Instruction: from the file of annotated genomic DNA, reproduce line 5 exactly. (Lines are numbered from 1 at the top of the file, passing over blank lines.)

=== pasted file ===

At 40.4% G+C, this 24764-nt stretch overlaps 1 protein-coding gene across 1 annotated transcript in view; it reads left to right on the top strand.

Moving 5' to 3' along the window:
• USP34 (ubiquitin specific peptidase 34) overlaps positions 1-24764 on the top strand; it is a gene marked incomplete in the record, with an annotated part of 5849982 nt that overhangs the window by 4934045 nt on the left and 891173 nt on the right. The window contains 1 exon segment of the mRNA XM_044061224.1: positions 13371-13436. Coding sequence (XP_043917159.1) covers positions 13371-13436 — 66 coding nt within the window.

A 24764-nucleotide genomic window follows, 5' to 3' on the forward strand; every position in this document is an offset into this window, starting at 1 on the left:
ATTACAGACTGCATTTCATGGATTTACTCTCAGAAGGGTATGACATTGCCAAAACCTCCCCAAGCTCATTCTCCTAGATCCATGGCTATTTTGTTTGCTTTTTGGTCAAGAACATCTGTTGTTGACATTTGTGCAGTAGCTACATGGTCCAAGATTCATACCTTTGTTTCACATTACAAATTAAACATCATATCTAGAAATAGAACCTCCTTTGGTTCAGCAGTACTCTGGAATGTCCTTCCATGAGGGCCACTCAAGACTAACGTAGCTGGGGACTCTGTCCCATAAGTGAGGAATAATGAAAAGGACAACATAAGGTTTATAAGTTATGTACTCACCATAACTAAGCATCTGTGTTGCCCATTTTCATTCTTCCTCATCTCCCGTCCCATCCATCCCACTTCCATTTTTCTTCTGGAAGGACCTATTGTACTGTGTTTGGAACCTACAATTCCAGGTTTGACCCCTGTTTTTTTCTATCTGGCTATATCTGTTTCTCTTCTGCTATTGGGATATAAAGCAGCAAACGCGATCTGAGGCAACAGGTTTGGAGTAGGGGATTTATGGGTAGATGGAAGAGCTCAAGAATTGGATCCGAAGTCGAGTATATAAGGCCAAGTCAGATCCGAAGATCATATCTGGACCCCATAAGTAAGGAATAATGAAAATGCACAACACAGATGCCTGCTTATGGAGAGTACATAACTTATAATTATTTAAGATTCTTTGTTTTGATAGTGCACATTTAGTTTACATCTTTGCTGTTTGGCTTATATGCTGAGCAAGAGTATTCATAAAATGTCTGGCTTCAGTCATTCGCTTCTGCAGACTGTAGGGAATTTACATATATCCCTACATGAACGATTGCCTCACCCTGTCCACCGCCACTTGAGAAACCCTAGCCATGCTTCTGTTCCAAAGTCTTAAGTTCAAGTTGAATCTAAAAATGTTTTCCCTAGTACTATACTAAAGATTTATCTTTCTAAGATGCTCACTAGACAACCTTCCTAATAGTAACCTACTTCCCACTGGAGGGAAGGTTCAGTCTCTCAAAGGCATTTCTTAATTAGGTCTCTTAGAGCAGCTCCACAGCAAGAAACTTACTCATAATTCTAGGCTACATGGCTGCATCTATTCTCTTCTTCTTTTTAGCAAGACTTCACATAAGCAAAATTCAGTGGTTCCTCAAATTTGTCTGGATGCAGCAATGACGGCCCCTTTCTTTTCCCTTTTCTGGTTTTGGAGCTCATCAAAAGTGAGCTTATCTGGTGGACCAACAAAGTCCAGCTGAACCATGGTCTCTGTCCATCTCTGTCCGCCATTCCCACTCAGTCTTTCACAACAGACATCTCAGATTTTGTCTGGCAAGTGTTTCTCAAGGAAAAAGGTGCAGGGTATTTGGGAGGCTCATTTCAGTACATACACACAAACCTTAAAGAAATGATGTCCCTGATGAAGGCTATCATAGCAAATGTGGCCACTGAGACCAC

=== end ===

ATTACAGACTGCATTTCATGGATTTACTCTCAGAAGGGTATGACATTGCCAAAACCTCCCCAAGCTCATTCTCCTAGATCCATGGCTATTTTGTTTGCTTTTTGGTCAAGAACATCTGTTGTTGACATTTGTGCAGTAGCTACATGGTCCAAGATTCATACCTTTGTTTCACATTACAAATTAAACATCATATCTAGAAATAGAACCTCCTTTGGTTCAGCAGTACTCTGGAATGTCCTTCCATGAGGGCCACTCAAGACTAACGTAGCTGGGGACTCTGTCCCATAAGTGAGGAATAATGAAAAGGACAACATAAGGTTTATAAGTTATGTACTCACCATAACTAAGCATCTGTGTTGCCCATTTTCATTCTTCCTCATCTCCCGTCCCATCCATCCCACTTCCATTTTTCTTCTGGAAGGACCTATTGTACTGTGTTTGGAACCTACAATTCCAGGTTTGACCCCTGTTTTTTTCTATCTGGCTATATCTGTTTCTCTTCTGCTATTGGGATATAAAGCAGCAAACGCGATCTGAGGCAACAGGTTTGGAGTAGGGGATTTATGGGTAGATGGAAGAGCTCAAGAATTGGATCCGAAGTCGAGTATATAAGGCCAAGTCAGATCCGAAGATCATATCTGGACCCCATAAGTAAGGAATAATGAAAATGCACAACACAGATGCCTGCTTATGGAGAGTACATAACTTATAATTATTTAAGATTCTTTGTTTTGATAGTGCACATTTAGTTTACATCTTTGCTGTTTGGCTTATATGCTGAGCAAGAGTATTCATAAAATGTCTGGCTTCAGTCATTCGCTTCTGCAGACTGTAGGGAATTTACATATATCCCTACATGAACGATTGCCTCACCCTGTCCACCGCCACTTGAGAAACCCTAGCCATGCTTCTGTTCCAAAGTCTTAAGTTCAAGTTGAATCTAAAAATGTTTTCCCTAGTACTATACTAAAGATTTATCTTTCTAAGATGCTCACTAGACAACCTTCCTAATAGTAACCTACTTCCCACTGGAGGGAAGGTTCAGTCTCTCAAAGGCATTTCTTAATTAGGTCTCTTAGAGCAGCTCCACAGCAAGAAACTTACTCATAATTCTAGGCTACATGGCTGCATCTATTCTCTTCTTCTTTTTAGCAAGACTTCACATAAGCAAAATTCAGTGGTTCCTCAAATTTGTCTGGATGCAGCAATGACGGCCCCTTTCTTTTCCCTTTTCTGGTTTTGGAGCTCATCAAAAGTGAGCTTATCTGGTGGACCAACAAAGTCCAGCTGAACCATGGTCTCTGTCCATCTCTGTCCGCCATTCCCACTCAGTCTTTCACAACAGACATCTCAGATTTTGTCTGGCAAGTGTTTCTCAAGGAAAAAGGTGCAGGGTATTTGGGAGGCTCATTTCAGTACATACACACAAACCTTAAAGAAATGATGTCCCTGATGAAGGCTATCATAGCAAATGTGGCCACTGAGACCAC